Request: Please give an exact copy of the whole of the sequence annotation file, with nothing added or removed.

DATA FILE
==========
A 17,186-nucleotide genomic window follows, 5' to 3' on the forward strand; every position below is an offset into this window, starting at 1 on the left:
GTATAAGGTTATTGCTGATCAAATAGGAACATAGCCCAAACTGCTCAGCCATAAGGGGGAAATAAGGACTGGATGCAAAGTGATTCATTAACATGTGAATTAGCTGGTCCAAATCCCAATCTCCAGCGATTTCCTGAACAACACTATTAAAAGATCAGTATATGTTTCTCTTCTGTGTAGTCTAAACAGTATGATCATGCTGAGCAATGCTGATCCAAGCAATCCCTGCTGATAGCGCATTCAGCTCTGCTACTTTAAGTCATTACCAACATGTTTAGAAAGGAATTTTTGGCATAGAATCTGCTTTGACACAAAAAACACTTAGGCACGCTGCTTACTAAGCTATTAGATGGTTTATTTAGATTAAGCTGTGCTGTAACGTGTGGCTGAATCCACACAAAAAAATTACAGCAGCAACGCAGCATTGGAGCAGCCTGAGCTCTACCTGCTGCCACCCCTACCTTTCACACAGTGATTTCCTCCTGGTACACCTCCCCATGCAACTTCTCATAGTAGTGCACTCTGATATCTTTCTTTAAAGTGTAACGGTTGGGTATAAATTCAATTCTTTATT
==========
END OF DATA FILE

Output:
A 17,186-nucleotide genomic window follows, 5' to 3' on the forward strand; every position below is an offset into this window, starting at 1 on the left:
GTATAAGGTTATTGCTGATCAAATAGGAACATAGCCCAAACTGCTCAGCCATAAGGGGGAAATAAGGACTGGATGCAAAGTGATTCATTAACATGTGAATTAGCTGGTCCAAATCCCAATCTCCAGCGATTTCCTGAACAACACTATTAAAAGATCAGTATATGTTTCTCTTCTGTGTAGTCTAAACAGTATGATCATGCTGAGCAATGCTGATCCAAGCAATCCCTGCTGATAGCGCATTCAGCTCTGCTACTTTAAGTCATTACCAACATGTTTAGAAAGGAATTTTTGGCATAGAATCTGCTTTGACACAAAAAACACTTAGGCACGCTGCTTACTAAGCTATTAGATGGTTTATTTAGATTAAGCTGTGCTGTAACGTGTGGCTGAATCCACACAAAAAAATTACAGCAGCAACGCAGCATTGGAGCAGCCTGAGCTCTACCTGCTGCCACCCCTACCTTTCACACAGTGATTTCCTCCTGGTACACCTCCCCATGCAACTTCTCATAGTAGTGCACTCTGATATCTTTCTTTAAAGTGTAACGGTTGGGTATAAATTCAATTCTTTATT